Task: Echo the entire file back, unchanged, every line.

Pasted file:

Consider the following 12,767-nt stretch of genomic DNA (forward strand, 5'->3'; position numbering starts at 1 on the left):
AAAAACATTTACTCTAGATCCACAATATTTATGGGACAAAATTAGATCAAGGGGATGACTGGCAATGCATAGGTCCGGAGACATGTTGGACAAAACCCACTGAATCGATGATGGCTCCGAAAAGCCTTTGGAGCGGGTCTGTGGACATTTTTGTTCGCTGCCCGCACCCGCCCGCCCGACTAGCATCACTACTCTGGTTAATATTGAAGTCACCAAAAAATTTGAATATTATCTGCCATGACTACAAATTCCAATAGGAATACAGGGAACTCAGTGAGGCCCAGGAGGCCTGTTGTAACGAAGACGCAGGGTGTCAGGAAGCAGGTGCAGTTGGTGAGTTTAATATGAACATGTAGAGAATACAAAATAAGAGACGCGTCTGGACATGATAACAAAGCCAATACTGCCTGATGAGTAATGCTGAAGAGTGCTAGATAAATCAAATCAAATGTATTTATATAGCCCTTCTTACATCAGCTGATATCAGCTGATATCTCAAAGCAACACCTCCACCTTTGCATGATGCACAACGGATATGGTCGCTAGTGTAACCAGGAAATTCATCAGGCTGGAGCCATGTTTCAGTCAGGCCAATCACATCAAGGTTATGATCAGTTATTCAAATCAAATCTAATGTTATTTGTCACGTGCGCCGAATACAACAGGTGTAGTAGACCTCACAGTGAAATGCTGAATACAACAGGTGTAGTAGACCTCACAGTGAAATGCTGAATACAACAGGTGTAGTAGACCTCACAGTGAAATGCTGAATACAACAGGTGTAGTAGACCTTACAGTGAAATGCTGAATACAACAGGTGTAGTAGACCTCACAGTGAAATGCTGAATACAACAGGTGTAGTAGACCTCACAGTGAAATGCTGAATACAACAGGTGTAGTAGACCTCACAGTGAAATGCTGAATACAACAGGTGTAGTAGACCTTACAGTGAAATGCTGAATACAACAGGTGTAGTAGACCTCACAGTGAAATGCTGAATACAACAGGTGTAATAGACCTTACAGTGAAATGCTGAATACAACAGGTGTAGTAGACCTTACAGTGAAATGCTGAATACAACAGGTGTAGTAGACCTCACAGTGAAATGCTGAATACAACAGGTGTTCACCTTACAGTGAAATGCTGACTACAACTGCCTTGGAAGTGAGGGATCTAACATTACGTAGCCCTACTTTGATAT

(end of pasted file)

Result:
Consider the following 12,767-nt stretch of genomic DNA (forward strand, 5'->3'; position numbering starts at 1 on the left):
AAAAACATTTACTCTAGATCCACAATATTTATGGGACAAAATTAGATCAAGGGGATGACTGGCAATGCATAGGTCCGGAGACATGTTGGACAAAACCCACTGAATCGATGATGGCTCCGAAAAGCCTTTGGAGCGGGTCTGTGGACATTTTTGTTCGCTGCCCGCACCCGCCCGCCCGACTAGCATCACTACTCTGGTTAATATTGAAGTCACCAAAAAATTTGAATATTATCTGCCATGACTACAAATTCCAATAGGAATACAGGGAACTCAGTGAGGCCCAGGAGGCCTGTTGTAACGAAGACGCAGGGTGTCAGGAAGCAGGTGCAGTTGGTGAGTTTAATATGAACATGTAGAGAATACAAAATAAGAGACGCGTCTGGACATGATAACAAAGCCAATACTGCCTGATGAGTAATGCTGAAGAGTGCTAGATAAATCAAATCAAATGTATTTATATAGCCCTTCTTACATCAGCTGATATCAGCTGATATCTCAAAGCAACACCTCCACCTTTGCATGATGCACAACGGATATGGTCGCTAGTGTAACCAGGAAATTCATCAGGCTGGAGCCATGTTTCAGTCAGGCCAATCACATCAAGGTTATGATCAGTTATTCAAATCAAATCTAATGTTATTTGTCACGTGCGCCGAATACAACAGGTGTAGTAGACCTCACAGTGAAATGCTGAATACAACAGGTGTAGTAGACCTCACAGTGAAATGCTGAATACAACAGGTGTAGTAGACCTCACAGTGAAATGCTGAATACAACAGGTGTAGTAGACCTTACAGTGAAATGCTGAATACAACAGGTGTAGTAGACCTCACAGTGAAATGCTGAATACAACAGGTGTAGTAGACCTCACAGTGAAATGCTGAATACAACAGGTGTAGTAGACCTCACAGTGAAATGCTGAATACAACAGGTGTAGTAGACCTTACAGTGAAATGCTGAATACAACAGGTGTAGTAGACCTCACAGTGAAATGCTGAATACAACAGGTGTAATAGACCTTACAGTGAAATGCTGAATACAACAGGTGTAGTAGACCTTACAGTGAAATGCTGAATACAACAGGTGTAGTAGACCTCACAGTGAAATGCTGAATACAACAGGTGTTCACCTTACAGTGAAATGCTGACTACAACTGCCTTGGAAGTGAGGGATCTAACATTACGTAGCCCTACTTTGATAT